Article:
Amputations; "To See My Tears and Hear My Deep-Fet Groans. the Ruthless Flint Doth Cut My Tender Feet," - William Shakespeare (1564-1616), English Playwright King Henry the Sixth, Part 2 (1591) Act II SC IV L. 37-38
Byline: Dr. Brix Pujalte Jr.
A FEW weeks back, the movie "300" thrilled many and became an instant cult film. It was a high-tech, visually stunning interpretation of the Battle of Thermophylae (480 B.C.). King Leonidas and his Spartans fought so fiercely against the invading Persian army of Xerxes that severed limbs littered the battle grounds. As a doctor, it reminded me of amputations and realized that I have never written about this common procedure.
Definition. "Amputation" comes from the Latin "amputare" and it means "to cut or prune". Anyone, of course, can slash and cut. One needs only to glance at any tabloid for the latest "chop-chop" murder. Now it would be the surgeon who cuts purposively. That is to say, it is the surgeon who amputates. And for what reasons?
* Disease - usually because of the complications of uncontrolled diabetes mellitus
* Trauma - unsalvageable limbs, mostly crushed, because of vehicular crashes or weapons or explosives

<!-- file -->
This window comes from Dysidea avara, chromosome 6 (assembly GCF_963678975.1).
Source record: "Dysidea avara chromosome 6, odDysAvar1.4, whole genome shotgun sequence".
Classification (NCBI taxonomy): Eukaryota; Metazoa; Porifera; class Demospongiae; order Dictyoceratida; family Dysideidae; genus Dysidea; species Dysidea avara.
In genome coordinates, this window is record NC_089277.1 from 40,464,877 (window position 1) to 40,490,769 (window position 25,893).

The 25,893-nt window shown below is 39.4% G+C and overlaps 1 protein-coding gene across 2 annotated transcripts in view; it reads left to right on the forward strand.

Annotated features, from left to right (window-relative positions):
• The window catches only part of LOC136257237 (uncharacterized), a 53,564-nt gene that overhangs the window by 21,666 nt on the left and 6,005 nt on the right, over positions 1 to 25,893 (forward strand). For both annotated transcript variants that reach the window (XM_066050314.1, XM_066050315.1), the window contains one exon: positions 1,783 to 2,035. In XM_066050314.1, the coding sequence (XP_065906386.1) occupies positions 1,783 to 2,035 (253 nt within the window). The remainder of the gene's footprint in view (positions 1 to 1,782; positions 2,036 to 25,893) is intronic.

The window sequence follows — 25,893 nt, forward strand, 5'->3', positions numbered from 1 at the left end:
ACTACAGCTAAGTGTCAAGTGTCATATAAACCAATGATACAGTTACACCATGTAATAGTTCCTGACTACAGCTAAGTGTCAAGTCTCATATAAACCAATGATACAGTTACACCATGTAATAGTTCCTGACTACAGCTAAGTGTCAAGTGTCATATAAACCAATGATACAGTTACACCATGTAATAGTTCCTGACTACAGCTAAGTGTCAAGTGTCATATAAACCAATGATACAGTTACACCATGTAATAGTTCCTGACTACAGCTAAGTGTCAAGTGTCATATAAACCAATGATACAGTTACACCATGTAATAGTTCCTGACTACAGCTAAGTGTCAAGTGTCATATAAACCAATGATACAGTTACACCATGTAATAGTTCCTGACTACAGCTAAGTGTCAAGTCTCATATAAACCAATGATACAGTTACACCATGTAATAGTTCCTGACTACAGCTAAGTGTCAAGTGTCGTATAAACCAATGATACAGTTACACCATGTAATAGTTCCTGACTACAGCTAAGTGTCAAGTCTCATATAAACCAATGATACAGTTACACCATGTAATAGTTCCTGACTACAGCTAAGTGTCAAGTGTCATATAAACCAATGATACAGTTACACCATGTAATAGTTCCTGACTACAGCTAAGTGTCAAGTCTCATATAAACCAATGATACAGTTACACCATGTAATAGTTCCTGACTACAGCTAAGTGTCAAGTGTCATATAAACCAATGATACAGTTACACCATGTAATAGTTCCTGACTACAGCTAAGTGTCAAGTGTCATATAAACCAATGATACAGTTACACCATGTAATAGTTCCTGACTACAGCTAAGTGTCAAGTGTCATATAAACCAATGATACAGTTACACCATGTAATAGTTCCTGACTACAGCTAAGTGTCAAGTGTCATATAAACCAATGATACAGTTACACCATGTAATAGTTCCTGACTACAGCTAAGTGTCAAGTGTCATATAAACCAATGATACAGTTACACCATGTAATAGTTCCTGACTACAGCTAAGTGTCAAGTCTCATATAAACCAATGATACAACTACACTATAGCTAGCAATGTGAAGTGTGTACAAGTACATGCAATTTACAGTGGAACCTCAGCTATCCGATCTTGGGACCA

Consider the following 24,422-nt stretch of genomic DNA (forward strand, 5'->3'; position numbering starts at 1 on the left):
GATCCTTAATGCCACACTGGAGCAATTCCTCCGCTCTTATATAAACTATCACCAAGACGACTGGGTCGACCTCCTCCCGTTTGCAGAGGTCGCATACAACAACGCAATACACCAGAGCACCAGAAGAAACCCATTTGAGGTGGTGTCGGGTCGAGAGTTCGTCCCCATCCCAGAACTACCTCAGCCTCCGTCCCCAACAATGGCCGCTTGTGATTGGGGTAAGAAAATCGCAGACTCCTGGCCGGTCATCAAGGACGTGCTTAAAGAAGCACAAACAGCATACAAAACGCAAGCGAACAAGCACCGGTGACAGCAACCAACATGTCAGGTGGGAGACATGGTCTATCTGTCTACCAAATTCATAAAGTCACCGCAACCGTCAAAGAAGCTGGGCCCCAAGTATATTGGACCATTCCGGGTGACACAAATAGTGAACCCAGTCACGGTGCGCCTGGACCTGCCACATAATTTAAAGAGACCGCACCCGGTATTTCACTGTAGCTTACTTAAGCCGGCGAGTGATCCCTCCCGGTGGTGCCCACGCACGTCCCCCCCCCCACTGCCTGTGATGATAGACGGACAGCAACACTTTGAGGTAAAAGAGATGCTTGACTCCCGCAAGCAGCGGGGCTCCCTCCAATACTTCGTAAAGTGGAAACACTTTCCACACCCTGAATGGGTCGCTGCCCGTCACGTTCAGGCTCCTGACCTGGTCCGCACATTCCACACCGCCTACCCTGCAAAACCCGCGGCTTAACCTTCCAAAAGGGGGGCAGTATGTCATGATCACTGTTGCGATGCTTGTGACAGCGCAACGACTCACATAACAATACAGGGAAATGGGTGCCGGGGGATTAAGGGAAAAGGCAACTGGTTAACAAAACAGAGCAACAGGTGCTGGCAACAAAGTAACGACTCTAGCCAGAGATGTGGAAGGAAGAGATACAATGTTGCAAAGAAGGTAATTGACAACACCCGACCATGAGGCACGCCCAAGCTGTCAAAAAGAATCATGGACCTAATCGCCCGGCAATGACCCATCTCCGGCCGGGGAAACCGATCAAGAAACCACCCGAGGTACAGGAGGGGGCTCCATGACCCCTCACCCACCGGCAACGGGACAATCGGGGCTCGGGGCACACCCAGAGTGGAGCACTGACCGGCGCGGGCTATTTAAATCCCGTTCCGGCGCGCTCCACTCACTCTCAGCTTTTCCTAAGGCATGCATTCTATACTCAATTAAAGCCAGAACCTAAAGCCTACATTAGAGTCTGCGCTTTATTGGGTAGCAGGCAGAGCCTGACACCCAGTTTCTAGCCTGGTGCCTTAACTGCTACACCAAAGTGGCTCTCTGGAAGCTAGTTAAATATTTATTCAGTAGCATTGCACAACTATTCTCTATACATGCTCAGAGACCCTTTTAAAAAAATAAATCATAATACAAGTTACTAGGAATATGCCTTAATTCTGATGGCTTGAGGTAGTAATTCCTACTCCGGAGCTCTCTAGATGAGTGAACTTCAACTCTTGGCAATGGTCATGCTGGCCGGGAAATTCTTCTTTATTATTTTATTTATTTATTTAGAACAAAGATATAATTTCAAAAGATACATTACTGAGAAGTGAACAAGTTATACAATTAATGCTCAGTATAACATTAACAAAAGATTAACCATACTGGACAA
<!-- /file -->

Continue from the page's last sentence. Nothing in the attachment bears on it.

* Congenital deformity - birth defects that render the limb vestigial and/or useless.
Is amputation really needed? This is the question on the mind of the doctor before the patient even thinks about it. In the diabetic foot ulcer, the determining factor is the condition of the blood vessels supplying the lower extremity. It is difficult to explain to the patient and family why the suggested level of amputation is below the knee when all they see is gangrene of the foot. Why not just remove the rotting parts? Here is where the expertise of the vascular surgeon comes in. This specialist checks if the extremity can survive if the blood vessels are repaired or resected and grafted in such a way that a stronger, continuous, and more reliable blood supply results.
There is also the matter of the patient's health and how many operations she can tolerate.
Most elderly patients can survive one definitive procedure - the amputation - but weaken and succumb if the family decides on piecemeal amputations (the foot, then the ankle, then the leg, and so on).
Don't be a candidate (for amputation). If you are diabetic, poor circulation can be problem. So what happens is that peripheral areas - the feet most especially, may not get enough blood for nourishment. Damage to the feet is also compounded by the decrease or lack of sensation (another effect of diabetes). You should, to stave off amputation:
* Stop smoking
* Control weight
* Monitor every day blood glucose levels
* Check every day the feet for wounds, blisters, redness, or swelling (get a magnifying glass or ask someone to do it for you if vision is bad)
* Exercise (with doctor's clearance)
* Monitor sensory changes - numbness, "pins and needles" in the hands and feet. …